Slicer3:BrainLab Integration

From SlicerWiki
Jump to: navigation, search
Home < Slicer3:BrainLab Integration


Introduction

BrainLab has recently introduced VV Link, an open API (but not free) to communicate with the IGT environment. This API allows to receive tracker information from the BrainLab system. This tutorial describes in detail how to interface 3D Slicer to the BrainLab system and to use it for research. Specifically, we describe steps for neurosurgeons to use Slicer3 to perform some research in DTI visualization in OR while using BrainLab as the navigation system.

  • The BrainLab system will still run as usual; we won't install any software and hardware on the computer running the BrainLab system and will not affect the FDA status of the BrainLab system. In our current scenario we are using the BioImage Suite from Yale as a "bridge". Slicer3 and BioImage Suite run on a different computer than the BrainLab system. These two computers need to be connected to each other using a network or router connection. During surgical procedures, the BrainLab sends real-time data from its tracking system and/or images to Slicer3 through BioImage Suite. The information from the Brainlab tracker can be used to manipulate dynamic DTI visualization in Slicer3.
  • Slicer3 is not an FDA approved product and we make no claims on specific capabilities. It is the surgeon's responsibility to ensure that Slicer3 will perform whatever tasks s/he is trying to do and to ensure that s/he is in compliance with applicable laws, rules, and regulations.
  • This tutorial is being developed and tested on Windows XP and Linux. If you are using a Mac, please share your experience with us.


STEP 1: Download and Install Software Packages

Slicer3 connects with BrainLab navigation system through BioImage Suite, which is an integrated image analysis software suite developed at Yale University. Thus, we will install both BioImage Suite and Slicer3 on a designated machine.

  • Get a decent computer with a minimum of 2GB of RAM and a Graphics Card with at least 256MB of dedicated graphics memory. For Windows users, the computer should have Windows XP Pro installed. For Linux users, Ubuntu 8.04 is used as the testbed. We have used NVIDIA graphics cards with good success.
  • Install BioImage Suite
  • Install Slicer3
    • Slicer3 binary download site: http://www.slicer.org/DownloadSlicer.php/Nightly
    • Choose one of the available (and dated) versions for your system and download it
    • For Windows users, run the installer to install Slicer3 on your Windows XP computer. For Linux users, unzip the binary to your preferred location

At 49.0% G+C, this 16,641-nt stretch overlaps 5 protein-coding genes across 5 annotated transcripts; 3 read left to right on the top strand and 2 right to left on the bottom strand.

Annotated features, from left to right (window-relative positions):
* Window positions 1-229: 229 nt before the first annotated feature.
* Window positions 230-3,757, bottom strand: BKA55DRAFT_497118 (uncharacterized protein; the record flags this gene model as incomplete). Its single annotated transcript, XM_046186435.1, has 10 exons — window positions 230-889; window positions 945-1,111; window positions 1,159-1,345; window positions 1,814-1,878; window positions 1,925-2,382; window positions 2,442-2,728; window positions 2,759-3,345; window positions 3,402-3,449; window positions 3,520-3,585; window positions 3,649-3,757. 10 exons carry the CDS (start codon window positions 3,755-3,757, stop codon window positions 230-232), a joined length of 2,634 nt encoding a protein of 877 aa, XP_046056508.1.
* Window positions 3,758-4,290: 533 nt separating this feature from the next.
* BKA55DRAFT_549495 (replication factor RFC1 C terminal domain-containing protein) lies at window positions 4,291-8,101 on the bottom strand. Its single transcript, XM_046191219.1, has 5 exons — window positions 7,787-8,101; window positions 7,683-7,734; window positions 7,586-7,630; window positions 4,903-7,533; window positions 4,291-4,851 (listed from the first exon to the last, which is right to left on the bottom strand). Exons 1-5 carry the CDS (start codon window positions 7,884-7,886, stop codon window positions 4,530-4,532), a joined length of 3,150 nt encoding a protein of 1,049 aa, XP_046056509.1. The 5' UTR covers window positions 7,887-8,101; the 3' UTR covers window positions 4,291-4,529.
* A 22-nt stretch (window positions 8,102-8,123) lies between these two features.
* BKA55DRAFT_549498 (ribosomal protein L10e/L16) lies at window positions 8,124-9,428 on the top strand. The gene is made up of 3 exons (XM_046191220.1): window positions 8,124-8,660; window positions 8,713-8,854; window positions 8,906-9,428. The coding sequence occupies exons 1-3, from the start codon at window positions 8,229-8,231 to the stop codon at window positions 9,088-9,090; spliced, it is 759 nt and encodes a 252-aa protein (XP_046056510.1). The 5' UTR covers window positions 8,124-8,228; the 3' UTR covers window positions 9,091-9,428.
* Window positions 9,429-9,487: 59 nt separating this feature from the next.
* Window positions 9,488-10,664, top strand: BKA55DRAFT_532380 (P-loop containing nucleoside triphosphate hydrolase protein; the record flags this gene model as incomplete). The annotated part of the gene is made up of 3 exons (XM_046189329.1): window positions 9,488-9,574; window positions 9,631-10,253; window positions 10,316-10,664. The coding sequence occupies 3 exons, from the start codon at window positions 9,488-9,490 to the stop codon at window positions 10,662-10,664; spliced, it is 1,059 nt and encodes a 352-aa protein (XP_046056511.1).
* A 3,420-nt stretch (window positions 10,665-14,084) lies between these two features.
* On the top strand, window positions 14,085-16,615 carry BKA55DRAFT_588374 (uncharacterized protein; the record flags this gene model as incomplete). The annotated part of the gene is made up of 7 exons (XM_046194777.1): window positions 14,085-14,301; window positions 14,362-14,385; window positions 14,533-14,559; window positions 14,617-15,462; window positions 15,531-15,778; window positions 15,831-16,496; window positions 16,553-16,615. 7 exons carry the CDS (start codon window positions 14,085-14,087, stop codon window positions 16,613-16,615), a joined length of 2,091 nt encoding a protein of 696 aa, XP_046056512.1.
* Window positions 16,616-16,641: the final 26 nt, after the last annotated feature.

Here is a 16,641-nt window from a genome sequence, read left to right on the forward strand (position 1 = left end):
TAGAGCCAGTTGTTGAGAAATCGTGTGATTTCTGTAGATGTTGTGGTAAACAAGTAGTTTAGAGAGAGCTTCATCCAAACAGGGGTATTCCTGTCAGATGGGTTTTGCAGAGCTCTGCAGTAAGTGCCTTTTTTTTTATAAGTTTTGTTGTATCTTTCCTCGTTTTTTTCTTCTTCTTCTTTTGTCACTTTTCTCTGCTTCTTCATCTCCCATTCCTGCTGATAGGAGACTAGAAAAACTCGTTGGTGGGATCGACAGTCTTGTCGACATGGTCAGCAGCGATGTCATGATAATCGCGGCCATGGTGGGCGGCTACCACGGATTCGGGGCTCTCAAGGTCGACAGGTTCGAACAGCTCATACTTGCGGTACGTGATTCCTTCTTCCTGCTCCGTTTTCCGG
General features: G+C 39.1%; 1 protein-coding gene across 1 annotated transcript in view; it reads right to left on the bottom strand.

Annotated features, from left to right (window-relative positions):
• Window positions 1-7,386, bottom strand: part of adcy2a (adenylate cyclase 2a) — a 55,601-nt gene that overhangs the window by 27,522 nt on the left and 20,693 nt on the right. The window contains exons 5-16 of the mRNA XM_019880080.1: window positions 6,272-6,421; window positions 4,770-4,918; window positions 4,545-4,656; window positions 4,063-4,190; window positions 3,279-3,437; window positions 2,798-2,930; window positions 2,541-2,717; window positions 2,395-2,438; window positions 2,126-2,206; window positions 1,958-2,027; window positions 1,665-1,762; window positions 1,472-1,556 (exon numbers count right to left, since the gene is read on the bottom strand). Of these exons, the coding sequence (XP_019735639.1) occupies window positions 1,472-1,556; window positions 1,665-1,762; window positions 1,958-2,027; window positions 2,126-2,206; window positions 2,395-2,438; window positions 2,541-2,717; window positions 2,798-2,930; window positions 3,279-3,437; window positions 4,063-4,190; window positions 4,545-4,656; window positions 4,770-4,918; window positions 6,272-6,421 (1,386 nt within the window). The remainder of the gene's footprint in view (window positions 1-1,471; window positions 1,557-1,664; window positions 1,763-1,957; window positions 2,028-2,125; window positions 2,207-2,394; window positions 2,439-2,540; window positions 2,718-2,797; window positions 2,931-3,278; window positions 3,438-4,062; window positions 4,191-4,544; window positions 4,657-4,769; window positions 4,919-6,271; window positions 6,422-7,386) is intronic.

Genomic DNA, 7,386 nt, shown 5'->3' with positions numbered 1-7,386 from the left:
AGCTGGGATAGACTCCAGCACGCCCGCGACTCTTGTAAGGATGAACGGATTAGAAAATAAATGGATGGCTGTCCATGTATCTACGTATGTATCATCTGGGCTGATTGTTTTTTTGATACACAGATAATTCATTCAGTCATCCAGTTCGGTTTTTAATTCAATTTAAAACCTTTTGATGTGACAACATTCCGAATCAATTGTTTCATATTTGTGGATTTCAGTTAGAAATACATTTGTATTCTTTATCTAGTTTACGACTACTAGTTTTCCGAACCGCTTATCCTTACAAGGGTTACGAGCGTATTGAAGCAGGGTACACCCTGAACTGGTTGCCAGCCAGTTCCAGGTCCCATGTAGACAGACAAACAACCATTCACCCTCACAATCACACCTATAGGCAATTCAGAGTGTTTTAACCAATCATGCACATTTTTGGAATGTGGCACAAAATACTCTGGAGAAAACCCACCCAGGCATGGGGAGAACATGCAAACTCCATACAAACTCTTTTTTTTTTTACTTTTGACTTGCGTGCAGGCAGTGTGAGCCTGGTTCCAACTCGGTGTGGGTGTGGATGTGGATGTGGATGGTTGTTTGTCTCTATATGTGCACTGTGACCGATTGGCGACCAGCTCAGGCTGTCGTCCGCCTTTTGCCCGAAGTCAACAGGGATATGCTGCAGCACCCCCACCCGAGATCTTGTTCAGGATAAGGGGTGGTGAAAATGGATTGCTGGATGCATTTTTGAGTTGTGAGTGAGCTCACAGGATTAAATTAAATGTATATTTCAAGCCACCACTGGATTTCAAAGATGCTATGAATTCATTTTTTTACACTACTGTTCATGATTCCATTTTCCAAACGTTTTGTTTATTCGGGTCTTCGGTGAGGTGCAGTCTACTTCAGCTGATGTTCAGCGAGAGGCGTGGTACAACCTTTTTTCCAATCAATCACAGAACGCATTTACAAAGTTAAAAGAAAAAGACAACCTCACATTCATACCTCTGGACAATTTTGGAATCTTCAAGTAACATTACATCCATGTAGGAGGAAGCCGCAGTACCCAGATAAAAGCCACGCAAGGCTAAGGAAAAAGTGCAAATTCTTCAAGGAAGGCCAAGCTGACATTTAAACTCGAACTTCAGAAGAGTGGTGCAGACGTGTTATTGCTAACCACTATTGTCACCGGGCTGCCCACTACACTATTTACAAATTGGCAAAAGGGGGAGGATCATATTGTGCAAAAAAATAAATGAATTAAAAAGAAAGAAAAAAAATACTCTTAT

STEP 2: Set up the System

  • The computers running the BrainLab system and the one running Slicer3 should be connected through a Ethernet network or a router. We have been testing the system in OR with a wired router (e.g. Netgear or Linsys).
  • Steps to set up the system can be found in this file


STEP 3: Test the System

  • Testing the individual components and the interoperation of the components should be done during setup to ensure proper operation of the research part of the setup. In order to test the clinical part of the brain lab system, please follow the vendor guidelines.
  • Steps to test the system connectivity can be found in this file


STEP 4: Visualize DTI in Slicer3

  • The tutorial, Processing of Diffusion Weighted Imaging and Diffusion Tensor Imaging data in Slicer3, and sample data sets for processing DTI images in Slicer3 can be found at http://www.na-mic.org/Wiki/index.php/Slicer3.2:Training (see module No. 1.4)
  • The procedure to visualize DTI tractography while tracking by BrainLab is described in this file


Terminology

  • Slicer3 [1] is cross-platform end user application for analyzing and visualizing medical images. It contails collection of Open Source libraries for developing and deploying new image computing technologies.
  • BrainLab [2] currently offers a set of integrated OR solutions, for instance neurosurgery, orthopedic, and RT/Oncology. The BrainLab component we're working with is VectorVision Cranial Navigation System.
  • BioImage Suite [3] is an integrated image analysis software suite developed at Yale University.
  • VectorVision Link (VVLink) is a custom designed client/server tool which extends functionality from the Visualization Toolkit. VV Link enables bi-directional data transfer such as image data sets, visualizations and tool positions in real time.
  • OpenIGTLink is a simple network protocol intended for trackers, robots and other devices to send data to the main application.


Contact us

If you have any comments or requests, please contact Dr. Nobuhiko Hata (hata at bwh.harvard.edu).